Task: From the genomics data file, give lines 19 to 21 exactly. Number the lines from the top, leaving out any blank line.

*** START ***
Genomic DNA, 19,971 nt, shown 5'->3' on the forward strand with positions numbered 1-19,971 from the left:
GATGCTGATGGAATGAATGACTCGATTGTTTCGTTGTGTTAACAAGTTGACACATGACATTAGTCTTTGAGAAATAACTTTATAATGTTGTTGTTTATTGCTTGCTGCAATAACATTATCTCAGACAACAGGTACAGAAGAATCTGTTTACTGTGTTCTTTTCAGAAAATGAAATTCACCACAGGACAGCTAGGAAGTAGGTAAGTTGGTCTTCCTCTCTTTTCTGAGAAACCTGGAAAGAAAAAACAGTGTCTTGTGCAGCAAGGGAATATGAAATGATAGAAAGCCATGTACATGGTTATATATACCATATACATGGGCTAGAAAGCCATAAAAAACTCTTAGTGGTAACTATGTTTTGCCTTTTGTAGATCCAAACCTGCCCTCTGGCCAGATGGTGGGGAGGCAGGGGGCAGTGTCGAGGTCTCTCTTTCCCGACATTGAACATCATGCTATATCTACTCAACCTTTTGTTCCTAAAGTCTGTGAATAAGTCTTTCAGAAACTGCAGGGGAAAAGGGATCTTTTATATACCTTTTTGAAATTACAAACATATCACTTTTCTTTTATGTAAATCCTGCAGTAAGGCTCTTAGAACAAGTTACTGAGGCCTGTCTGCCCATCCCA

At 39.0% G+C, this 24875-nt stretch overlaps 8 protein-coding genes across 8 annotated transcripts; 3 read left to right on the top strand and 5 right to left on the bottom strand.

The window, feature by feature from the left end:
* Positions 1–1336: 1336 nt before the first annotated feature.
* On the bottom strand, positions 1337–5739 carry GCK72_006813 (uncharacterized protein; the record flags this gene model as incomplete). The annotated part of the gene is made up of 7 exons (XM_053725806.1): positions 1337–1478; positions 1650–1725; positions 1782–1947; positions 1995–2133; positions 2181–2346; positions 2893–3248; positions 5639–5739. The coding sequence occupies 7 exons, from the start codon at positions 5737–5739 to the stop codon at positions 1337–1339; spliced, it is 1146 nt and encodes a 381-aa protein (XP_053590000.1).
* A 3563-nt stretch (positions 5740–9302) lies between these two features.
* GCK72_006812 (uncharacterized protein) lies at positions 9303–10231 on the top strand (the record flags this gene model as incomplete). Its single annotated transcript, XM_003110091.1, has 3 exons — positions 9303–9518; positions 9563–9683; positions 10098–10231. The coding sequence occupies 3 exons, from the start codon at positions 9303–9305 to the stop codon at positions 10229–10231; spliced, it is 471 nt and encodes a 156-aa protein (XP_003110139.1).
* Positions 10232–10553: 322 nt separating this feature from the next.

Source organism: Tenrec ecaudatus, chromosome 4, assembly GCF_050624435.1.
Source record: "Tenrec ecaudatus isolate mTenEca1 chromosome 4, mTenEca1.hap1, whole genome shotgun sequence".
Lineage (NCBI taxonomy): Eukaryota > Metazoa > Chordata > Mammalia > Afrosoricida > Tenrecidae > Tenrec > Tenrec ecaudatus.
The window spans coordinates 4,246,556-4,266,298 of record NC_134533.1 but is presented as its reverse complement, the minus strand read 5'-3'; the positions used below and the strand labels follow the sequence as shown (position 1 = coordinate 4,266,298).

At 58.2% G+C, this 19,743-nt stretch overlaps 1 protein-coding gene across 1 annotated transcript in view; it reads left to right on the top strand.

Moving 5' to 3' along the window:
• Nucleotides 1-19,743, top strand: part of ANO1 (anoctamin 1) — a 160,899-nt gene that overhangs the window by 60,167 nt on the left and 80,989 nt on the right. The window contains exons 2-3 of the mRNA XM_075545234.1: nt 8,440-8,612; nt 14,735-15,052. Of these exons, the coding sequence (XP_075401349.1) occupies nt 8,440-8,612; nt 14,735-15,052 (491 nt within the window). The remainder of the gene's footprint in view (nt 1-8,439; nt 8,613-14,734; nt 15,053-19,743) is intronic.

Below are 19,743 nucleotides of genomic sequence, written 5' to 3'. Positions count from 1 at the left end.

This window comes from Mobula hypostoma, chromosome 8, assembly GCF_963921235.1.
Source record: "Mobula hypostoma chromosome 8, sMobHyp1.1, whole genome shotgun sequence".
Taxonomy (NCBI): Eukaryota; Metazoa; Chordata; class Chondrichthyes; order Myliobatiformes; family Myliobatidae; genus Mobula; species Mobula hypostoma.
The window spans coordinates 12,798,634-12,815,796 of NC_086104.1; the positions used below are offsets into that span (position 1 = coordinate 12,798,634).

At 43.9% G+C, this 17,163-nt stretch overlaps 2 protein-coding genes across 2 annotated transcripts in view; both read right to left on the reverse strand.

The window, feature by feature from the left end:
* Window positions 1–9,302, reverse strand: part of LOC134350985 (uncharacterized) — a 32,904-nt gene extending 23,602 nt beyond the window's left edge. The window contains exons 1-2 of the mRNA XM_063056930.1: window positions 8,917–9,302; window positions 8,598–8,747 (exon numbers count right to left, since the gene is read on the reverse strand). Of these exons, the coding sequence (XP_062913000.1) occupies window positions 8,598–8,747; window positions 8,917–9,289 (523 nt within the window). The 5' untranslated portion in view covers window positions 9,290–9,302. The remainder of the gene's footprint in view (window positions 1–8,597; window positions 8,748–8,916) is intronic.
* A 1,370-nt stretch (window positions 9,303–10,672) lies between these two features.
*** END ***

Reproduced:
Source record: "Mobula hypostoma chromosome 8, sMobHyp1.1, whole genome shotgun sequence".
Taxonomy (NCBI): Eukaryota; Metazoa; Chordata; class Chondrichthyes; order Myliobatiformes; family Myliobatidae; genus Mobula; species Mobula hypostoma.
The window spans coordinates 12,798,634-12,815,796 of NC_086104.1; the positions used below are offsets into that span (position 1 = coordinate 12,798,634).